Secure Flight to take off next year
Early next year, the Transportation Security Administration will begin taking over responsibility for screening air travelers against subsets of the government's consolidated terrorist watch list.
The Homeland Security Department, which includes TSA, released the final rule for its Secure Flight passenger screening program today. Officials say the rule will be published in the Federal Register in the near future and will become effective 60 days after its publication.
Under Secure Flight, TSA will take over responsibility for pre-departure watch-list matching in two phases.
It will handle the process for passengers on domestic flights starting in early 2009. The second phase, during which TSA will take over the screening of passengers on international flights to or from the United States, is scheduled to begin in late 2009. TSA will also assume responsibility for screening passengers on flights that pass over the continental United States.
Currently, aircraft operators, such as commercial airlines, are responsible for comparing domestic flight passenger data to subsets of the consolidated terrorist watch list that are related to aviation security, such as the no-fly and selectee lists.
U.S. Customs and Border Protection performs the matching function for international flights to or from the United States as part of its overall screening of travelers. DHS’ final rule states that Secure Flight complements the CBP system, and responsibility for international flights will also be transferred to TSA.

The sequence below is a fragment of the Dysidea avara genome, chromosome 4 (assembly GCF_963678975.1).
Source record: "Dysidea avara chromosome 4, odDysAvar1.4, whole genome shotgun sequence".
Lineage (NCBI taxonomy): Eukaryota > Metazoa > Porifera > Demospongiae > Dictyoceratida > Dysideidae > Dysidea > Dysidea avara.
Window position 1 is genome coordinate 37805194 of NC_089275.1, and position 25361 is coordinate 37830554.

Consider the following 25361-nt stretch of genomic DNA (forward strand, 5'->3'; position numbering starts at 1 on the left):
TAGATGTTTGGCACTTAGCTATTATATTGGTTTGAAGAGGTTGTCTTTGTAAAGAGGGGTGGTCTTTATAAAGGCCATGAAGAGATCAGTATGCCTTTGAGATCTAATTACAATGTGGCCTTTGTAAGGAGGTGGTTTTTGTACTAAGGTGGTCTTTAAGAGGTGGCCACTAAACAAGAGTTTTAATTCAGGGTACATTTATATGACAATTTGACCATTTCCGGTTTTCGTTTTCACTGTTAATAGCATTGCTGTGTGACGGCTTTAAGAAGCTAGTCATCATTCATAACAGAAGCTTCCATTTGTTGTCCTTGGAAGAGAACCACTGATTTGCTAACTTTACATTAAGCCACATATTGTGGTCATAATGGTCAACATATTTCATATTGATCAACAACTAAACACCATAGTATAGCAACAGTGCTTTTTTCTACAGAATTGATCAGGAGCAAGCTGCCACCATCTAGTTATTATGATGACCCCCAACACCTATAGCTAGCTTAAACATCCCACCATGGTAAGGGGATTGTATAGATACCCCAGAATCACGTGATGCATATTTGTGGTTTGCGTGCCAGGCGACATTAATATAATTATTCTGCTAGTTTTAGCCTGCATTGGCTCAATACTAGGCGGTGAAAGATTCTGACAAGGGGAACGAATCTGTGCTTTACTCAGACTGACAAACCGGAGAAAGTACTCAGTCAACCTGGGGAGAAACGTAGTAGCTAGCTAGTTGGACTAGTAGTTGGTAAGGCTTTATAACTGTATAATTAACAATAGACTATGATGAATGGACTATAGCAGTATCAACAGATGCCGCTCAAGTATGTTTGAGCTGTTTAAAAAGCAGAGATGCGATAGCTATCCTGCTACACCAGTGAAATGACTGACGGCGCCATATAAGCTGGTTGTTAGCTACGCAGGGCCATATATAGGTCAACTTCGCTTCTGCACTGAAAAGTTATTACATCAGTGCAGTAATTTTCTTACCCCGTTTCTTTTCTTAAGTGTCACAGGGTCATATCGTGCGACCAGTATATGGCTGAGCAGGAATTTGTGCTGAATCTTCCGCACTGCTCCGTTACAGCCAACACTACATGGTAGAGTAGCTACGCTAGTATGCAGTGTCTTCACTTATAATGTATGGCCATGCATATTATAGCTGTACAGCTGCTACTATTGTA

The final rule marks a milestone in DHS’ effort to take over passenger screening as required by a 2004 law. Previous attempts faced a series of delays spurred in part by concerns about privacy. DHS officials said the Secure Flight program has addressed those issues.
Under the new program, aircraft operators will be required to collect a passenger’s full name, date of birth and gender and give that information to TSA, which will compare it to the relevant watch list subsets.
TSA will tell airlines whether they are authorized to print a boarding pass for the passenger and whether the individual has been flagged for additional screening.
Officials say Secure Flight will improve security and reduce misidentifications. Federal authorities have come under fire for highly publicized examples of individuals facing consistent delays and difficulty when traveling because their names match someone else’s on the no-fly or other terrorist watch list.
“We know that threats to our aviation system persist, and Secure Flight will help us better protect the traveling public while creating a more consistent passenger prescreening process, ultimately reducing the number of misidentification issues,” DHS Secretary Michael Chertoff said.
Under Secure Flight, people who believe they have been misidentified can turn to the DHS Traveler Redress Inquiry Program.
Officials at the Air Transport Association, which represents large U.S. airlines, said they welcomed the final rule.
It states that TSA anticipates that aircraft operators will be able to collect and transmit all the necessary data within nine months of the rule’s publication in the Federal Register.
TSA will provide written notification to operators regarding when the agency will take over the process. Operational testing of the program will be done in phases, the rule states.
Ben Bain is a reporter for Federal Computer Week.